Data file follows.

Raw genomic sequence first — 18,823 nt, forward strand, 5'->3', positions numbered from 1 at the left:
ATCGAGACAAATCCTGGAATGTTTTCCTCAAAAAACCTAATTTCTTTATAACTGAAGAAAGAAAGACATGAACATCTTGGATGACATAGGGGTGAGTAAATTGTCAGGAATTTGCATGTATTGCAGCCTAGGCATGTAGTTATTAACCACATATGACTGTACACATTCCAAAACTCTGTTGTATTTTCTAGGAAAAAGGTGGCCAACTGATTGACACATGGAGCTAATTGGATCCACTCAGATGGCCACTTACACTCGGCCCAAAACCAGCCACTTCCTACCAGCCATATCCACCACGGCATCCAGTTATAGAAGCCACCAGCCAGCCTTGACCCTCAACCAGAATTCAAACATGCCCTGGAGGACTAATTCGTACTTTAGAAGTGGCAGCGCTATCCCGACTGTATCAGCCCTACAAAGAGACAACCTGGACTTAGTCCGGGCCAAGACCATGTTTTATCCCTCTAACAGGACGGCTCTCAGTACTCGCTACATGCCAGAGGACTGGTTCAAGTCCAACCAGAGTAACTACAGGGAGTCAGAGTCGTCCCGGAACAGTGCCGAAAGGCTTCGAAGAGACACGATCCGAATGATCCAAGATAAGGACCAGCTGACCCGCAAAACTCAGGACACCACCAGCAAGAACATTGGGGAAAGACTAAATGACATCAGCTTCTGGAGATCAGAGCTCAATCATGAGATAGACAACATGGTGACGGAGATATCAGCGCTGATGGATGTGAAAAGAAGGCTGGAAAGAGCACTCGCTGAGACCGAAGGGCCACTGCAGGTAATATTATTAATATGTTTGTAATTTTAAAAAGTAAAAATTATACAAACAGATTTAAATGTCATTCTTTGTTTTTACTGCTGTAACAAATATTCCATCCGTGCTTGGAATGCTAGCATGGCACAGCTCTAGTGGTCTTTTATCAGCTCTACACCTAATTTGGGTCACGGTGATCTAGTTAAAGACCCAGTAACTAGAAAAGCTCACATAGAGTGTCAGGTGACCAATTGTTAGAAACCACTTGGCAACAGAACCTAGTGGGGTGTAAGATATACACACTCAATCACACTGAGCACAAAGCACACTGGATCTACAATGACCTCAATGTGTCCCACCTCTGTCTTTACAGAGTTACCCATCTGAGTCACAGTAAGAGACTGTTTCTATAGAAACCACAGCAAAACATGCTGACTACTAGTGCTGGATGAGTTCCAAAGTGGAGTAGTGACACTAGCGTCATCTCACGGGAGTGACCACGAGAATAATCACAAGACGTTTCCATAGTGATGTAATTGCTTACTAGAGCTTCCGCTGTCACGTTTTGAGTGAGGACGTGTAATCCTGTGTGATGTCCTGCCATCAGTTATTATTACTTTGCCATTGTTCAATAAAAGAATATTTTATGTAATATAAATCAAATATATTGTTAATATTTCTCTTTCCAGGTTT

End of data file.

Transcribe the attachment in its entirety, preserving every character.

Raw genomic sequence first — 18,823 nt, forward strand, 5'->3', positions numbered from 1 at the left:
ATCGAGACAAATCCTGGAATGTTTTCCTCAAAAAACCTAATTTCTTTATAACTGAAGAAAGAAAGACATGAACATCTTGGATGACATAGGGGTGAGTAAATTGTCAGGAATTTGCATGTATTGCAGCCTAGGCATGTAGTTATTAACCACATATGACTGTACACATTCCAAAACTCTGTTGTATTTTCTAGGAAAAAGGTGGCCAACTGATTGACACATGGAGCTAATTGGATCCACTCAGATGGCCACTTACACTCGGCCCAAAACCAGCCACTTCCTACCAGCCATATCCACCACGGCATCCAGTTATAGAAGCCACCAGCCAGCCTTGACCCTCAACCAGAATTCAAACATGCCCTGGAGGACTAATTCGTACTTTAGAAGTGGCAGCGCTATCCCGACTGTATCAGCCCTACAAAGAGACAACCTGGACTTAGTCCGGGCCAAGACCATGTTTTATCCCTCTAACAGGACGGCTCTCAGTACTCGCTACATGCCAGAGGACTGGTTCAAGTCCAACCAGAGTAACTACAGGGAGTCAGAGTCGTCCCGGAACAGTGCCGAAAGGCTTCGAAGAGACACGATCCGAATGATCCAAGATAAGGACCAGCTGACCCGCAAAACTCAGGACACCACCAGCAAGAACATTGGGGAAAGACTAAATGACATCAGCTTCTGGAGATCAGAGCTCAATCATGAGATAGACAACATGGTGACGGAGATATCAGCGCTGATGGATGTGAAAAGAAGGCTGGAAAGAGCACTCGCTGAGACCGAAGGGCCACTGCAGGTAATATTATTAATATGTTTGTAATTTTAAAAAGTAAAAATTATACAAACAGATTTAAATGTCATTCTTTGTTTTTACTGCTGTAACAAATATTCCATCCGTGCTTGGAATGCTAGCATGGCACAGCTCTAGTGGTCTTTTATCAGCTCTACACCTAATTTGGGTCACGGTGATCTAGTTAAAGACCCAGTAACTAGAAAAGCTCACATAGAGTGTCAGGTGACCAATTGTTAGAAACCACTTGGCAACAGAACCTAGTGGGGTGTAAGATATACACACTCAATCACACTGAGCACAAAGCACACTGGATCTACAATGACCTCAATGTGTCCCACCTCTGTCTTTACAGAGTTACCCATCTGAGTCACAGTAAGAGACTGTTTCTATAGAAACCACAGCAAAACATGCTGACTACTAGTGCTGGATGAGTTCCAAAGTGGAGTAGTGACACTAGCGTCATCTCACGGGAGTGACCACGAGAATAATCACAAGACGTTTCCATAGTGATGTAATTGCTTACTAGAGCTTCCGCTGTCACGTTTTGAGTGAGGACGTGTAATCCTGTGTGATGTCCTGCCATCAGTTATTATTACTTTGCCATTGTTCAATAAAAGAATATTTTATGTAATATAAATCAAATATATTGTTAATATTTCTCTTTCCAGGTTT